20. Nguyen L, Levy D, Ferroni A, Gehanno P, Berche P. Molecular epidemiology of Streptococcus pyogenes in an area where acute pharyngotonsillirts is endemic. J Clin Microbiology. 1997;35:2111-2114
21. Bisno AL. Molecular aspects of bacterial colonization. Infect Control Hosp Epidemiol. 1995;16:648-657.
22. Stentors LE, Raisanen S. In vivo attachment of beta-haemolytic streptococci to tonsillar epithelial cells in health and disease. Acta Otoloryngol (Stockh). 1991;111:562-568.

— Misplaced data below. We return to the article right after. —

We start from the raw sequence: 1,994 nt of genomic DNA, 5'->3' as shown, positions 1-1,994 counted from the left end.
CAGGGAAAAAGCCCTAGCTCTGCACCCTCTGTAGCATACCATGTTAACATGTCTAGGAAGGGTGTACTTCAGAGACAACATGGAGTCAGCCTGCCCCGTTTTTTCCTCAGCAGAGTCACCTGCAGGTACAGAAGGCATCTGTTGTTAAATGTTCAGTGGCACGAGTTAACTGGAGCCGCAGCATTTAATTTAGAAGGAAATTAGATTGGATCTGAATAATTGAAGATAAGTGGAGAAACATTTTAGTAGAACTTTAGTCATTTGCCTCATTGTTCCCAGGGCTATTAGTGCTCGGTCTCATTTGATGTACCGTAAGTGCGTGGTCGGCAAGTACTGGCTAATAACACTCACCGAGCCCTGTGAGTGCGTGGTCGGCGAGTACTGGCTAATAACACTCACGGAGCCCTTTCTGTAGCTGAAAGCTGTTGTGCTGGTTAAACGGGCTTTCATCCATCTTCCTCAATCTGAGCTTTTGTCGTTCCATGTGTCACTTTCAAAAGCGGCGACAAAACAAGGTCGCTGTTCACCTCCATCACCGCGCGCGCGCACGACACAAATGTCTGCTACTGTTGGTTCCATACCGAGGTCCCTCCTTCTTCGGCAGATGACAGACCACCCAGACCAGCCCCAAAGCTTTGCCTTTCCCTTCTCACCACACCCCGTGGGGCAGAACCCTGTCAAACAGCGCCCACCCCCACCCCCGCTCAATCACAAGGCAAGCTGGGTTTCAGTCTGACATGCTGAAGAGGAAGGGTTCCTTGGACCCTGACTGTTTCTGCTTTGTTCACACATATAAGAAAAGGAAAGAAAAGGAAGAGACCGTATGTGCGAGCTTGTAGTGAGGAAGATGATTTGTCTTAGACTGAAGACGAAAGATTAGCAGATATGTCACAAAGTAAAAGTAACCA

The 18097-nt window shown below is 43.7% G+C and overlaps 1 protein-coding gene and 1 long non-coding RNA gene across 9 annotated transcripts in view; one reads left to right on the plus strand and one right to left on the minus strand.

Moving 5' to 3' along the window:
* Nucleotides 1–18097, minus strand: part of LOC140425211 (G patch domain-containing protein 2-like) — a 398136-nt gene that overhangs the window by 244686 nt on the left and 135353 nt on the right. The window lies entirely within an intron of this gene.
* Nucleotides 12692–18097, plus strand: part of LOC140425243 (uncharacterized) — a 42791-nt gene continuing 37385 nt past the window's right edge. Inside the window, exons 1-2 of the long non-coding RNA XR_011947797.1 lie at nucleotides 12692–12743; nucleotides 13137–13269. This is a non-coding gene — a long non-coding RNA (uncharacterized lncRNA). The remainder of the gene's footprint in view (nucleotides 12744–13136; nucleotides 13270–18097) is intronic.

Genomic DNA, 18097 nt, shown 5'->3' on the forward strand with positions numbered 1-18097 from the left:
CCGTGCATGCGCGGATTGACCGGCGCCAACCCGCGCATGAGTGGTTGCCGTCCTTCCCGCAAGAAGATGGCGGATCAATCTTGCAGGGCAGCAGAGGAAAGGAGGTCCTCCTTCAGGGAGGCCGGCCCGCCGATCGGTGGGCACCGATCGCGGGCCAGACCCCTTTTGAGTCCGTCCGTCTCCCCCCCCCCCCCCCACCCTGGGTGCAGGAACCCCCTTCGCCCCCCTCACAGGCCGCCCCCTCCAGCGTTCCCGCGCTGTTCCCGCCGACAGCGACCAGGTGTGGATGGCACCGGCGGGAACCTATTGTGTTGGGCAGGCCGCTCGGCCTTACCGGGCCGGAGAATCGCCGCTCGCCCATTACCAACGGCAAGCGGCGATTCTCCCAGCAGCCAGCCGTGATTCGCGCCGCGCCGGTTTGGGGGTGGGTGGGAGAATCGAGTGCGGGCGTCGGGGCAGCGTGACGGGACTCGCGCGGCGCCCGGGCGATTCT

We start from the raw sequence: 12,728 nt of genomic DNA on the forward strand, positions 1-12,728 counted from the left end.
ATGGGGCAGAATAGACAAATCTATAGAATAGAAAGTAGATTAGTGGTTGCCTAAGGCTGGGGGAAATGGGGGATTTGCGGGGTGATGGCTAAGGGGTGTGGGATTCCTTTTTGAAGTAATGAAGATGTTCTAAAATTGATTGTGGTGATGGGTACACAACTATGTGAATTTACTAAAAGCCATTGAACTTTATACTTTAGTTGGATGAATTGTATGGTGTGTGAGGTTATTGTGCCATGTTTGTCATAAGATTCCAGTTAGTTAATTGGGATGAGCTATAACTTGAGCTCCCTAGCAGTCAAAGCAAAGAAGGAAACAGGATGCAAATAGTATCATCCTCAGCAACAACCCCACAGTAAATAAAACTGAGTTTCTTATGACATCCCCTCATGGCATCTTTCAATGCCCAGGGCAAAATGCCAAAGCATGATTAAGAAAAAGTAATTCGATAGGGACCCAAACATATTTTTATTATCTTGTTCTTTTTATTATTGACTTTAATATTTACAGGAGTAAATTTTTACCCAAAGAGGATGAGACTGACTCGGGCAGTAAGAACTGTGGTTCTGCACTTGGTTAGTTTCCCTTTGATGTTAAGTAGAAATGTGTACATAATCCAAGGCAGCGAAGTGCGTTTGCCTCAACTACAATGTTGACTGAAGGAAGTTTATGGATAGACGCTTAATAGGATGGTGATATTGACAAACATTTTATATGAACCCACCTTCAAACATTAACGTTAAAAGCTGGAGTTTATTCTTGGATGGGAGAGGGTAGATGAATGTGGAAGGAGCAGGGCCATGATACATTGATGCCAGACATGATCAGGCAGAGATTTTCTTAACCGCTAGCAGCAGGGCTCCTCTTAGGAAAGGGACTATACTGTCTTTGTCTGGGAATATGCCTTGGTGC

23. Hofer C, Binns HJ, Tanz RR, Strategies fot managing Group A streptococcai pharyngitis: A survey of board-certified pediatricians. Arch Pediatr Adolesc Med. 1997;151:824-829.
24. Ginsburg CM, McCracken GH, Crow SD. et al. Seroepidemiology of the group A streptococcal carriage state in a private pediatrie practice. Am J Dis Child. 1985;139:614-617.
25. Hoffman S. The throat carrier rate of group A and other beta hemolytic streptococci among patients in general practice. Acta Path Microbiol Immunol. Scand. 1985;93:347-351 (Sect. B).
26. Cockerill FR III, MacDonald KL, Thompson RL, et al. An outbreak of invasive group A streptococcal disease associated with high carriage rates of the invasive clone among school-aged children. JAMA. 1997;277:38-43.
Unproven Theories of Chronic Streptococcal Carriage
Options for Managing Chronic Streptococcal Carriers